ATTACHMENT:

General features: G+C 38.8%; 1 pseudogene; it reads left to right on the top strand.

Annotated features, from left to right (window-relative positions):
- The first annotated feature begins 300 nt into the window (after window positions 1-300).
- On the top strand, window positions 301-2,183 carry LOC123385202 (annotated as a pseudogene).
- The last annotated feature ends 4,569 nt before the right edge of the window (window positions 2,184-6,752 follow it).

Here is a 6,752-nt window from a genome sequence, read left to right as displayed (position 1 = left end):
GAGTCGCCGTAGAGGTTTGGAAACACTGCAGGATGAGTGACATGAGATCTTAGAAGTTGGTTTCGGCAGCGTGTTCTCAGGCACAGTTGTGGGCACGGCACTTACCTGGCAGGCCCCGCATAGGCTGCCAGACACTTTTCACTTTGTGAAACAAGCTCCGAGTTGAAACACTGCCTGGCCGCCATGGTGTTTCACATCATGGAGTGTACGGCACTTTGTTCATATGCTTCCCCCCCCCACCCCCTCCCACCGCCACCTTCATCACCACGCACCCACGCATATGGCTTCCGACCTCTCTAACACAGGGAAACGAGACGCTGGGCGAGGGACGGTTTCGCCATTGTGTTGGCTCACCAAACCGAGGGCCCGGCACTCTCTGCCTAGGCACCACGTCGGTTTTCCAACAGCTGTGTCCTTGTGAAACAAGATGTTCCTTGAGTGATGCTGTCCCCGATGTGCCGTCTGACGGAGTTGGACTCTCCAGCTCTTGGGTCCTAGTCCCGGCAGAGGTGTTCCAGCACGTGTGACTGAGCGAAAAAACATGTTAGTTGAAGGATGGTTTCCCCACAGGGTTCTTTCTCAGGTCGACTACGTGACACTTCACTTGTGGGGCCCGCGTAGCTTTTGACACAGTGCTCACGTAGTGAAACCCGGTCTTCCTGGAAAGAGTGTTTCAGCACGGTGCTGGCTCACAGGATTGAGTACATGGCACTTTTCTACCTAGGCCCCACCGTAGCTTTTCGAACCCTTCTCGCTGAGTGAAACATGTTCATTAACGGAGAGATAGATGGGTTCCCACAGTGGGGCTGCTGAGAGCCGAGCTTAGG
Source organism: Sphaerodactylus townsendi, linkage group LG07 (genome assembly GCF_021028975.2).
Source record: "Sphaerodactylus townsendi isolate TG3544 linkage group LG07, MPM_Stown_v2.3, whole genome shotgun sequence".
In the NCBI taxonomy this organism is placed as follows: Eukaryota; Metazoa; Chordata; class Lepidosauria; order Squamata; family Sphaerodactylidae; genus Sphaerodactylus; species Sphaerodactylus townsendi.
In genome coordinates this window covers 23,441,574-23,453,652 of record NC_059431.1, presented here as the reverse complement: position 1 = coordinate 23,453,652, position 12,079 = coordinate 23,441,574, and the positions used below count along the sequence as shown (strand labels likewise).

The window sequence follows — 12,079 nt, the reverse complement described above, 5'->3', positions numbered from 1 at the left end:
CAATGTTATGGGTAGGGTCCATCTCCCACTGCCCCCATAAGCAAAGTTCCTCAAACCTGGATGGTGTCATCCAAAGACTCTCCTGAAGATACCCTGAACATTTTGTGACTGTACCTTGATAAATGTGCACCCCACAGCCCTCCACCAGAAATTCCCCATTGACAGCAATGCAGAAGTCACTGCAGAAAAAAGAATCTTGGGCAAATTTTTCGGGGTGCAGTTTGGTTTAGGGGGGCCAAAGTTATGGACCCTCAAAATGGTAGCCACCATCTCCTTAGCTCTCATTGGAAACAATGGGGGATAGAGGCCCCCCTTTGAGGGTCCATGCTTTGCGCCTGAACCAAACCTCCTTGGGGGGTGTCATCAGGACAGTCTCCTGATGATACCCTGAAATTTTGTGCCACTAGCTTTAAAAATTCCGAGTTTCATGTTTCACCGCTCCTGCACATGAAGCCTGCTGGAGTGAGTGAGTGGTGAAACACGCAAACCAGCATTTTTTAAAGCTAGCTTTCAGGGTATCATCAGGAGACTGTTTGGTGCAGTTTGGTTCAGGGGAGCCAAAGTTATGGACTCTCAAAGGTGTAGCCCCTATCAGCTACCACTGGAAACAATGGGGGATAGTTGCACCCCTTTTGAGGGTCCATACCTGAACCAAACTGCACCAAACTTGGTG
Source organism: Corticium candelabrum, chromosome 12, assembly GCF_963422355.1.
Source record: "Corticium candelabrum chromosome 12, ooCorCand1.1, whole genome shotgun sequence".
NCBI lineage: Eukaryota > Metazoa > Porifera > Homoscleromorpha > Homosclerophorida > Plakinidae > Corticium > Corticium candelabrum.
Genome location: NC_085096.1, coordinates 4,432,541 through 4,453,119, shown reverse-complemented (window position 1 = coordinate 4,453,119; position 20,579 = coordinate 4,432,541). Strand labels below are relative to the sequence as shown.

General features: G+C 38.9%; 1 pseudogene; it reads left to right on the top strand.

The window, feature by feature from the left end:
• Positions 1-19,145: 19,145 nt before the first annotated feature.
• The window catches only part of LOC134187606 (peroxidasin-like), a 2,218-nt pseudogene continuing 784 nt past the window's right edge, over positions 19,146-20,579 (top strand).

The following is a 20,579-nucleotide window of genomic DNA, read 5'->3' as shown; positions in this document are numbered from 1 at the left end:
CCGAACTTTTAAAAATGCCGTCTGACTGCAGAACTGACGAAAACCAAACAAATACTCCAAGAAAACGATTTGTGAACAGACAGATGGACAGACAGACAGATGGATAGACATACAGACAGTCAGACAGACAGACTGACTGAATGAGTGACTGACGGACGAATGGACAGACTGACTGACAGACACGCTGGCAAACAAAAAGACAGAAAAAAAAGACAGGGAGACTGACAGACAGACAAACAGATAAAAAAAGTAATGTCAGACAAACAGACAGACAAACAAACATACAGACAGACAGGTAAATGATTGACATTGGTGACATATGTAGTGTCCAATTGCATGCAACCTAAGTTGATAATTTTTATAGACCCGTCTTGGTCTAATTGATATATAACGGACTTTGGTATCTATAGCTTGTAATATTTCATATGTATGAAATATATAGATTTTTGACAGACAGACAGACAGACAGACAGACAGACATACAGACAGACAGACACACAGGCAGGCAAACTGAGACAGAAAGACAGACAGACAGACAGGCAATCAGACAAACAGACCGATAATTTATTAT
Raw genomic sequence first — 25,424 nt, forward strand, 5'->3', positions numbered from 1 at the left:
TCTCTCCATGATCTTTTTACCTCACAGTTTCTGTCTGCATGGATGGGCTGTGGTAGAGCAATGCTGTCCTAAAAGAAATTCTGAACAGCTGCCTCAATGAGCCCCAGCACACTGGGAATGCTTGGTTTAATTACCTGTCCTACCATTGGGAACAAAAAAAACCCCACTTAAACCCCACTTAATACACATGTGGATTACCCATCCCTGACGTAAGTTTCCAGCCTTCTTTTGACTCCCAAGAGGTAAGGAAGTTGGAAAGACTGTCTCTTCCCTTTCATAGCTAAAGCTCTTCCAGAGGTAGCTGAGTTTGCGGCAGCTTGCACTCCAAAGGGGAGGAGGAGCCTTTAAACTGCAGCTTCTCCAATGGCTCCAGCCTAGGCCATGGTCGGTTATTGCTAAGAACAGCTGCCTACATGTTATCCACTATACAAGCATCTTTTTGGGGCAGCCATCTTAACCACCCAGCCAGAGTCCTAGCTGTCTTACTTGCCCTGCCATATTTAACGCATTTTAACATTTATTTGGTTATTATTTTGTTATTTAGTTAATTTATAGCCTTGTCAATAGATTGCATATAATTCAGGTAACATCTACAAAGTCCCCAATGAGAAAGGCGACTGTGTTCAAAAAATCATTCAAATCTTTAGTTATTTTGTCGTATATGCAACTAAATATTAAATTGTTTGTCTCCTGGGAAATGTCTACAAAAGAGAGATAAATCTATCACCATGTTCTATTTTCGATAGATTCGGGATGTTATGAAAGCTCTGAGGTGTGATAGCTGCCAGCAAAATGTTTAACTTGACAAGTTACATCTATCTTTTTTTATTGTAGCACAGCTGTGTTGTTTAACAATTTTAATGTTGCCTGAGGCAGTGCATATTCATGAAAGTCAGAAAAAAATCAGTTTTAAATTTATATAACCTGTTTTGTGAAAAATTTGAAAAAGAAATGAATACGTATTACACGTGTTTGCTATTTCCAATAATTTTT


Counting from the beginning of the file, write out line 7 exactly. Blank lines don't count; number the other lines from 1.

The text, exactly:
GAGTCGCCGTAGAGGTTTGGAAACACTGCAGGATGAGTGACATGAGATCTTAGAAGTTGGTTTCGGCAGCGTGTTCTCAGGCACAGTTGTGGGCACGGCACTTACCTGGCAGGCCCCGCATAGGCTGCCAGACACTTTTCACTTTGTGAAACAAGCTCCGAGTTGAAACACTGCCTGGCCGCCATGGTGTTTCACATCATGGAGTGTACGGCACTTTGTTCATATGCTTCCCCCCCCCACCCCCTCCCACCGCCACCTTCATCACCACGCACCCACGCATATGGCTTCCGACCTCTCTAACACAGGGAAACGAGACGCTGGGCGAGGGACGGTTTCGCCATTGTGTTGGCTCACCAAACCGAGGGCCCGGCACTCTCTGCCTAGGCACCACGTCGGTTTTCCAACAGCTGTGTCCTTGTGAAACAAGATGTTCCTTGAGTGATGCTGTCCCCGATGTGCCGTCTGACGGAGTTGGACTCTCCAGCTCTTGGGTCCTAGTCCCGGCAGAGGTGTTCCAGCACGTGTGACTGAGCGAAAAAACATGTTAGTTGAAGGATGGTTTCCCCACAGGGTTCTTTCTCAGGTCGACTACGTGACACTTCACTTGTGGGGCCCGCGTAGCTTTTGACACAGTGCTCACGTAGTGAAACCCGGTCTTCCTGGAAAGAGTGTTTCAGCACGGTGCTGGCTCACAGGATTGAGTACATGGCACTTTTCTACCTAGGCCCCACCGTAGCTTTTCGAACCCTTCTCGCTGAGTGAAACATGTTCATTAACGGAGAGATAGATGGGTTCCCACAGTGGGGCTGCTGAGAGCCGAGCTTAGG